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Epilepsy Curr. 2006 January; 6(1): 11–13.
PMCID: PMC1363371

The Toll Receptor Family: From Microbial Recognition to Seizures

Toll-like Receptor 4 on Nonhematopoietic Cells Sustains CNS Inflammation during Endotoxemia, Independent of Systemic Cytokines

Chakravarty S, Herkenham M

J Neurosci 2005;25(7):1788–1796 [PubMed]

Inflammatory agonists such as lipopolysaccharide (LPS) induce robust systemic as well as CNS responses after peripheral administration. Responses in the innate immune system require triggering of toll-like receptor 4 (TLR4), but the origin of CNS sequelae has been controversial. We demonstrate expression of TLR4 transcripts in mouse brain in the meninges, ventricular ependyma, circumventricular organs, along the vasculature, and in parenchymal microglia. The contribution of TLR4 expressed in CNS resident versus hematopoietic cells to the development of CNS inflammation was examined using chimeric mice. Reciprocal bone marrow chimeras between wild-type and TLR4 mutant mice show that TLR4 on CNS resident cells is critically required for sustained inflammation in the brain after systemic LPS administration. Hematopoietic TLR4 alone supported the systemic release of acute phase cytokines, but transcription of proinflammatory genes in the CNS was reduced in duration. In contrast, TLR4 function in radiation-resistant cells was sufficient for inflammatory progression in the brains of chimeric mice, despite the striking absence of cytokine elevations in serum. Surprisingly, a temporal rise in serum corticosterone was also dependent on TLR4 signaling in nonhematopoietic cells. Our findings demonstrate a requirement for TLR4 function in CNS-resident cells, independent of systemic cytokine effects, for sustained CNS-specific inflammation and corticosterone rise during endotoxemia.

Innate Immune Reaction in Response to Seizures: Implications for the Neuropathology Associated with Epilepsy

Turrin NP, Rivest S

Neurobiol Dis 2004;16(2):321–334

In the present study, the expression of proinflammatory transcripts was assessed across the brain of mice having undertaken pilocarpine-induced seizures. Pilocarpine-induced marked neurodegeneration and demyelination in multiple regions of the forebrain. The pattern of genes encoding toll-like receptor type 2 (TLR2) and IκBα (index of NF-κB activation) was associated with the neurodegenerating areas, but this was not the case for the mRNA encoding other inflammatory proteins. Scattered tumor necrosis factor-alpha (TNF-α)-expressing cells were found across brain, whereas the signals for monocyte-chemoattractant protein-1 and microsomal prostaglandin mPGES E synthase were robust in thalamus and cerebral cortex and weak in the hippocampus and amygdala. TLR2 and TNF-α transcripts were expressed mainly in microglia/macrophages. Cyclooxygenase-2 was induced specifically in the hippocampus and piriform cortex. A low increase in interleukin-12 mRNA was detected in the brain, but the signal for interferon-gamma (IFN-γ) remained undetectable. Although proinflammatory markers were induced in a different manner across the CNS, their patterns were not characteristic of those caused by other inflammatory challenges, such as endotoxin. These data suggest a different mechanism involved in regulating the innate immune reaction in response to seizures and could have direct implications for the neuropathology associated with epilepsy.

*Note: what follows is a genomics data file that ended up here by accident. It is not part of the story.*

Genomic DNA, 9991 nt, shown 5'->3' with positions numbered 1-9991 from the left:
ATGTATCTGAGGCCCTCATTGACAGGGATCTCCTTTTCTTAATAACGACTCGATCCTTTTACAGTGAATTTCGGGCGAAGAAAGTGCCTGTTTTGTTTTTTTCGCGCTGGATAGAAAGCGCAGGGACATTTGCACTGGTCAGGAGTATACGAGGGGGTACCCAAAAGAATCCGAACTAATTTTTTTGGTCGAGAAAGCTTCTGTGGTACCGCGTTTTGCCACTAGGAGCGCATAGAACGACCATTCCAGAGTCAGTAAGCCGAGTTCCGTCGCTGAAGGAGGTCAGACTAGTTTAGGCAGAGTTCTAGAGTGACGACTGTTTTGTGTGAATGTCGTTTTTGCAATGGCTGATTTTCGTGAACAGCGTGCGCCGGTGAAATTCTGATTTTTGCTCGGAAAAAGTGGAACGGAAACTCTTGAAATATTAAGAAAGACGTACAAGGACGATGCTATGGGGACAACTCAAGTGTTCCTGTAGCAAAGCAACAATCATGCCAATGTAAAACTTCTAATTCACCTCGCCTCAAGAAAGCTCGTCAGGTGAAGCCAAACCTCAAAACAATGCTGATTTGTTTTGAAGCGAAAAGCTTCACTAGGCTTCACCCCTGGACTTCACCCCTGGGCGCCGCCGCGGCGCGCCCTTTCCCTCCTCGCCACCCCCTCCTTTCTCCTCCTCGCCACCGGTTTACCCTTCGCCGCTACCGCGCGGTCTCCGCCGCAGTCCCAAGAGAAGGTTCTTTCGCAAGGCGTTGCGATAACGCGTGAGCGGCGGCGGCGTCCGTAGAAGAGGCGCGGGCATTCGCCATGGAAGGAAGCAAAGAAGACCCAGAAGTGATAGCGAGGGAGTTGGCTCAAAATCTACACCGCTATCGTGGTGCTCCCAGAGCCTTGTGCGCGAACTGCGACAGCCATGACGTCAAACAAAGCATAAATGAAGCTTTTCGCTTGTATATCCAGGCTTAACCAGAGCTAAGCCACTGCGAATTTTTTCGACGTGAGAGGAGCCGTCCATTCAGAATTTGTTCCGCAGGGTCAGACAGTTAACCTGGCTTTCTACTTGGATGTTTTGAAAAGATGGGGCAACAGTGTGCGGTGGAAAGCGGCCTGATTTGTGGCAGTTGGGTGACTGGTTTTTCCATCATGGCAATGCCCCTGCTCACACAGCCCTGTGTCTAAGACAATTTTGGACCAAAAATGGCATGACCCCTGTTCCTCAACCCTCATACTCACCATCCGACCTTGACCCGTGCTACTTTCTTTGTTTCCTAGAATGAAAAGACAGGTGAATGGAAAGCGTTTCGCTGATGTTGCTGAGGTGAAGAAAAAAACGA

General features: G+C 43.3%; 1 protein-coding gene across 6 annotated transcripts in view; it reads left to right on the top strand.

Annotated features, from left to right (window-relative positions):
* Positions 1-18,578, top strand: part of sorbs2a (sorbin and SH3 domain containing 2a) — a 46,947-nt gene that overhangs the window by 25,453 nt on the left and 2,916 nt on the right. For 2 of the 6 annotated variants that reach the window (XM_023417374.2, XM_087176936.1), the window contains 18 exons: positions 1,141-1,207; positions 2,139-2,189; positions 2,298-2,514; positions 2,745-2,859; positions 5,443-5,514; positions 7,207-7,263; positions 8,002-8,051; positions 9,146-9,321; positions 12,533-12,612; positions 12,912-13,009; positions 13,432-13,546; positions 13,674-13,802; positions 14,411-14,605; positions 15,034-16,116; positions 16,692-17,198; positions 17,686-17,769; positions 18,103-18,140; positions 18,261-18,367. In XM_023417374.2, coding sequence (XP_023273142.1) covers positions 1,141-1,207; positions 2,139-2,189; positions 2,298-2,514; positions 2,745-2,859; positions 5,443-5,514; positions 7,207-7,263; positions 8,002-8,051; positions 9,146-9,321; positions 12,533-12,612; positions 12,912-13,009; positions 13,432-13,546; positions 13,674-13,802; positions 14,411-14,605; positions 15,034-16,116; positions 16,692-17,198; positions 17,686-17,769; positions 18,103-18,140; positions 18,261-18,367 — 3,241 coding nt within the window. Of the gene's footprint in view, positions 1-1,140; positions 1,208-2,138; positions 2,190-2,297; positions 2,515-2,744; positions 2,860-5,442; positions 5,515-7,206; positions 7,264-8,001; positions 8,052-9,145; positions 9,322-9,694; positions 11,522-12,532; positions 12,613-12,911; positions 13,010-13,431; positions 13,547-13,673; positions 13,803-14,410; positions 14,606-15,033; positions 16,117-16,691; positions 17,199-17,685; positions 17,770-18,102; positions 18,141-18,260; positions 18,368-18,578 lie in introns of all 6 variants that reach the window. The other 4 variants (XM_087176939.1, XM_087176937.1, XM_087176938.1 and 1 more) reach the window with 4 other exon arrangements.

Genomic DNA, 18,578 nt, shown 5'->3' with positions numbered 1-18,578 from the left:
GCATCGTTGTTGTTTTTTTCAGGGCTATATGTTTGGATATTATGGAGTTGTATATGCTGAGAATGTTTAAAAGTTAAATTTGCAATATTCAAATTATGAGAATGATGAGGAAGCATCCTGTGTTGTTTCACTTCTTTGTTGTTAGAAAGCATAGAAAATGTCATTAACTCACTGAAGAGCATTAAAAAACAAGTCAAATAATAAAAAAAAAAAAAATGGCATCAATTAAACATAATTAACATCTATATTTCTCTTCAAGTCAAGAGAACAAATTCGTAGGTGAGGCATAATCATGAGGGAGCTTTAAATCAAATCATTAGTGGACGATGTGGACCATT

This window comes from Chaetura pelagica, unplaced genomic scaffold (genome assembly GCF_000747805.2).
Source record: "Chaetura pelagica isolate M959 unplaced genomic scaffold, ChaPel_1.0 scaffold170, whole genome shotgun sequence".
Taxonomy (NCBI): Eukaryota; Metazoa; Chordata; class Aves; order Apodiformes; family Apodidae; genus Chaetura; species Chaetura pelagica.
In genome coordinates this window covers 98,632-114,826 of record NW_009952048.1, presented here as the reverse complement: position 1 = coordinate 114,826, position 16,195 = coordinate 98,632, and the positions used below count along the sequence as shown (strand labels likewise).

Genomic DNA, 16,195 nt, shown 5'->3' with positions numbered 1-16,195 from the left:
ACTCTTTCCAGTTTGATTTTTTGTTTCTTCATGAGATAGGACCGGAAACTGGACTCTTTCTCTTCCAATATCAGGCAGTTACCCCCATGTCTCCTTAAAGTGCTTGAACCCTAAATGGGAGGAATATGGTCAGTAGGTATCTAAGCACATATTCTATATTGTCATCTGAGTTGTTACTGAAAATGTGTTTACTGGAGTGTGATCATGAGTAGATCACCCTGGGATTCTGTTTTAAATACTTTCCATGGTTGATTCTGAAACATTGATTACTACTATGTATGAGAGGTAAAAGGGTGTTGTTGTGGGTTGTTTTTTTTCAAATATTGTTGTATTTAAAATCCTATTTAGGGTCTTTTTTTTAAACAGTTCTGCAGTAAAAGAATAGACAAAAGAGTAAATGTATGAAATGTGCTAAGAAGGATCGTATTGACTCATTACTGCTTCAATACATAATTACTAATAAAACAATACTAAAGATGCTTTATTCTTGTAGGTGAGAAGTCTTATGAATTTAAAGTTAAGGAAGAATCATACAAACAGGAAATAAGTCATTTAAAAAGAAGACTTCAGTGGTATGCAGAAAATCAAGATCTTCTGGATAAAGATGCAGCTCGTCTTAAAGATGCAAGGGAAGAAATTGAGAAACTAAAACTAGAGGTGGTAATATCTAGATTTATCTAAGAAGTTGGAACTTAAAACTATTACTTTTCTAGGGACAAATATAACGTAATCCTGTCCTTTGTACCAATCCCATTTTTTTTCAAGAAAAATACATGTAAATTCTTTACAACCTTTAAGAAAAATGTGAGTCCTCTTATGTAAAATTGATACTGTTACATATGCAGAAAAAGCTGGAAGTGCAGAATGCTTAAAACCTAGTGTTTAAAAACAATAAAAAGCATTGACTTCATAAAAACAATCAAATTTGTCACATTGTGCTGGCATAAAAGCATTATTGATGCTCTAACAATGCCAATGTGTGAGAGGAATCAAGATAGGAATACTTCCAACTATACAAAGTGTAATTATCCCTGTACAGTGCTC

The CNS is considered an immuno-privileged site because of the presence of a blood–brain barrier, graft acceptance, lack of conventional lymphatic drainage, and an apparently low level of monocyte and lymphocyte trafficking. However, it may be more appropriate to define the CNS as an immunologically specialized site (1), since it is becoming clear that immune and inflammatory reactions do occur in the CNS, where they appear to originate either intrinsically (thus, constituting part of the innate immunity) or in the peripheral tissues, imported by competent immune cells into the CNS (as part of the acquired immunity). The transition between innate and adaptive immunity is mediated by a large variety of inflammatory mediators, among which cytokines and toll-like receptors (TLRs) play a key role (2).